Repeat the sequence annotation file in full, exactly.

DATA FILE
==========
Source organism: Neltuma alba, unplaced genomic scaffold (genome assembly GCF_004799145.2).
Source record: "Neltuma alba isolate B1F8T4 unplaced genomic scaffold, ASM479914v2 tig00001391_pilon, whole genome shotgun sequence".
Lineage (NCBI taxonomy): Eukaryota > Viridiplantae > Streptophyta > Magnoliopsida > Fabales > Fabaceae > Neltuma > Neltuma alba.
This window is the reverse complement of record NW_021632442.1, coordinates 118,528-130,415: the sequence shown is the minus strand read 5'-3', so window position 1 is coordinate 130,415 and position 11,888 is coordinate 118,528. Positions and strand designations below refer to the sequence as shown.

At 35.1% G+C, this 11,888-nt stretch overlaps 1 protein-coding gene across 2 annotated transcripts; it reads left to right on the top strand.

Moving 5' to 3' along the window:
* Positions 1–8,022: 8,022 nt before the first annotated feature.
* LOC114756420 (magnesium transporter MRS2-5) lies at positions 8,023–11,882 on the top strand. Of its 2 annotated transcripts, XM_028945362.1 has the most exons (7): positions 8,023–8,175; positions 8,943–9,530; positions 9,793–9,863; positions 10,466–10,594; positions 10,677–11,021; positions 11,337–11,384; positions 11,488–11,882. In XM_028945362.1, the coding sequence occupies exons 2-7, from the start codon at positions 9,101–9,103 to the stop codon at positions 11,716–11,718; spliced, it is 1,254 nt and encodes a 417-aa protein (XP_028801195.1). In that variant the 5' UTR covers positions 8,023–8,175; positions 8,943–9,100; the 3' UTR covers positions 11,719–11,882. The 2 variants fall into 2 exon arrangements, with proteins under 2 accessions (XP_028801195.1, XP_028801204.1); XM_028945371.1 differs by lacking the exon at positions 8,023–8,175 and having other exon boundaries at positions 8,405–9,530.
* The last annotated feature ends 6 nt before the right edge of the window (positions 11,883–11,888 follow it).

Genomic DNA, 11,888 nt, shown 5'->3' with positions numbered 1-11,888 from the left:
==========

Source organism: Neltuma alba, unplaced genomic scaffold (genome assembly GCF_004799145.2).
Source record: "Neltuma alba isolate B1F8T4 unplaced genomic scaffold, ASM479914v2 tig00001391_pilon, whole genome shotgun sequence".
Lineage (NCBI taxonomy): Eukaryota > Viridiplantae > Streptophyta > Magnoliopsida > Fabales > Fabaceae > Neltuma > Neltuma alba.
This window is the reverse complement of record NW_021632442.1, coordinates 118,528-130,415: the sequence shown is the minus strand read 5'-3', so window position 1 is coordinate 130,415 and position 11,888 is coordinate 118,528. Positions and strand designations below refer to the sequence as shown.

At 35.1% G+C, this 11,888-nt stretch overlaps 1 protein-coding gene across 2 annotated transcripts; it reads left to right on the top strand.

Moving 5' to 3' along the window:
* Positions 1–8,022: 8,022 nt before the first annotated feature.
* LOC114756420 (magnesium transporter MRS2-5) lies at positions 8,023–11,882 on the top strand. Of its 2 annotated transcripts, XM_028945362.1 has the most exons (7): positions 8,023–8,175; positions 8,943–9,530; positions 9,793–9,863; positions 10,466–10,594; positions 10,677–11,021; positions 11,337–11,384; positions 11,488–11,882. In XM_028945362.1, the coding sequence occupies exons 2-7, from the start codon at positions 9,101–9,103 to the stop codon at positions 11,716–11,718; spliced, it is 1,254 nt and encodes a 417-aa protein (XP_028801195.1). In that variant the 5' UTR covers positions 8,023–8,175; positions 8,943–9,100; the 3' UTR covers positions 11,719–11,882. The 2 variants fall into 2 exon arrangements, with proteins under 2 accessions (XP_028801195.1, XP_028801204.1); XM_028945371.1 differs by lacking the exon at positions 8,023–8,175 and having other exon boundaries at positions 8,405–9,530.
* The last annotated feature ends 6 nt before the right edge of the window (positions 11,883–11,888 follow it).

Genomic DNA, 11,888 nt, shown 5'->3' with positions numbered 1-11,888 from the left: